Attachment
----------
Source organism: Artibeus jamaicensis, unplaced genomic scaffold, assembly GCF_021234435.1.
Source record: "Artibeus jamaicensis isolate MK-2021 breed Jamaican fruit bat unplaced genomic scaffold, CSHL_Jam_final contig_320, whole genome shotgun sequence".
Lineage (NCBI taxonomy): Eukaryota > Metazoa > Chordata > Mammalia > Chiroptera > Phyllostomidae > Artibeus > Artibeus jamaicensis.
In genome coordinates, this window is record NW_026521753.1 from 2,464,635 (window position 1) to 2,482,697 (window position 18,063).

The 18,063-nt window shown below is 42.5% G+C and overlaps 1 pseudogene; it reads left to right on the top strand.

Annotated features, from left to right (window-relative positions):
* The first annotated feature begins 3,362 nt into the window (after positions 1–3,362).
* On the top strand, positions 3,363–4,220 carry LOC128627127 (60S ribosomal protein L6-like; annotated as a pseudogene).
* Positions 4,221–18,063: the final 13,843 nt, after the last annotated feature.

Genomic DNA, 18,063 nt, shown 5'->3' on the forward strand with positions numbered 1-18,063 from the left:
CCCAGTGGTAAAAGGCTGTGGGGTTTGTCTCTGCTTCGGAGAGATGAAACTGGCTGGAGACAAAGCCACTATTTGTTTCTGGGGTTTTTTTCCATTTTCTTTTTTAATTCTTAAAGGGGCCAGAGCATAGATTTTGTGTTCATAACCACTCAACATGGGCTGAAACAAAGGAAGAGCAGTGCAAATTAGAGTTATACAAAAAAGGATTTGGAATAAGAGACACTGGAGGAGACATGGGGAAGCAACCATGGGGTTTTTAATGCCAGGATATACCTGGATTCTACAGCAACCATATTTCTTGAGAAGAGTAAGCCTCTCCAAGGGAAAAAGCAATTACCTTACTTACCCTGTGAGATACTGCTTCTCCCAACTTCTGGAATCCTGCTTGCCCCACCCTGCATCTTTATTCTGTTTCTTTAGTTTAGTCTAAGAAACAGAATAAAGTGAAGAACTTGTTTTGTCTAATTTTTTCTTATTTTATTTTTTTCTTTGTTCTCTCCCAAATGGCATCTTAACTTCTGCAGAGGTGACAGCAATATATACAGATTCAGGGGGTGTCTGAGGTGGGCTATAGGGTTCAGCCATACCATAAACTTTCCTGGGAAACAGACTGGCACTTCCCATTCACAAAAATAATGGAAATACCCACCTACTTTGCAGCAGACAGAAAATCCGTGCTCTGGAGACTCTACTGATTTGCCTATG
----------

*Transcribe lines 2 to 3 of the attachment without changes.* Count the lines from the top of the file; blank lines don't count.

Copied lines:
Source record: "Artibeus jamaicensis isolate MK-2021 breed Jamaican fruit bat unplaced genomic scaffold, CSHL_Jam_final contig_320, whole genome shotgun sequence".
Lineage (NCBI taxonomy): Eukaryota > Metazoa > Chordata > Mammalia > Chiroptera > Phyllostomidae > Artibeus > Artibeus jamaicensis.